I'm not sure whether having the functions return list of strings is justified, but that's how I wrote it first and too lazy to rewrite now, so whatever.

Conversion functions from parse trees to ASTs are relatively trivial:

```
termToExp :: Term -> Exp
termToExp (Term first rest) = foldl build (factorToExp first) rest
where
build e (tag, fact) = case tag of
AddTag -> Add e (factorToExp fact)
SubTag -> Sub e (factorToExp fact)
factorToExp :: Factor -> Exp
factorToExp (Factor first rest) = foldl Mul (primaryToExp first) (primaryToExp <$> rest)
primaryToExp :: Primary -> Exp
primaryToExp = \case
PrimLit p -> Lit p
Brackets t -> termToExp t
```

Reverse conversion are not so much. The main problem seems to be that we need to generate three various datatypes depending on a constructor. In order to solve that problem, I have an auxilliary definition of generic `Either`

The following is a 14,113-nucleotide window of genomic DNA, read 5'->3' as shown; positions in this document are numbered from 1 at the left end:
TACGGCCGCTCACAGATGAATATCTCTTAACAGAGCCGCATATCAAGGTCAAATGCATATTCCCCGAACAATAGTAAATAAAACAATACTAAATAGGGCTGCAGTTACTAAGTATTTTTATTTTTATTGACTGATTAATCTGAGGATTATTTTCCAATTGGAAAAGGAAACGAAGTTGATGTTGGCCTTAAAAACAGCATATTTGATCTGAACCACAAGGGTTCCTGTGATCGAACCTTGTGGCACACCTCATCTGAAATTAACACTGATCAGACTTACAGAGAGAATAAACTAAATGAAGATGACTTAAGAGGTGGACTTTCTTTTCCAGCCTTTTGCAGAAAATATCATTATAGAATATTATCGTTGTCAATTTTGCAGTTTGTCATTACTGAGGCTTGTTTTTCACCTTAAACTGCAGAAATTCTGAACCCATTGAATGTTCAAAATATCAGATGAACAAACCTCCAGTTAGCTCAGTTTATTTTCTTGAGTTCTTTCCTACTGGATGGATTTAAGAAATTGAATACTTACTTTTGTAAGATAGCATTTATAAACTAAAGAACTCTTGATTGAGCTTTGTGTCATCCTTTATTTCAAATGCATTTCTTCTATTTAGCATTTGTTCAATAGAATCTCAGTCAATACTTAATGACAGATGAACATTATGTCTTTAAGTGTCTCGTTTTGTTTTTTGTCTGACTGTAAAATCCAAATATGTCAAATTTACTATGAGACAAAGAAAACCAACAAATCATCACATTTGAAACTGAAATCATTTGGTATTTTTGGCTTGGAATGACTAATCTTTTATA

-like sum of three types and a couple of helpers to "associate" them using `Either`

in two different ways:

```
data U3 a b c
= O1 a
| O2 b
| O3 c
deriving (Show)
h1 :: U3 a b c -> Either a (Either b c)
h1 = \case
O1 a -> Left a
O2 b -> Right (Left b)
O3 c -> Right (Right c)
h2 :: U3 a b c -> Either b (Either a c)
h2 = \case
O1 a -> Right (Left a)
O2 b -> Left b
O3 c -> Right (Right c)
```

And here is the main course, which is an actual conversion from ASTs to parse trees:

```
expToParseTree :: Exp -> U3 Term Factor Primary
expToParseTree = \case
Lit p -> O3 (PrimLit p)
Add e1 e2 ->
let combineTerms (Term f1 r1) (Term f2 r2) = O1 (Term f1 rest)
where rest = r1 ++ [(AddTag, f2)] ++ r2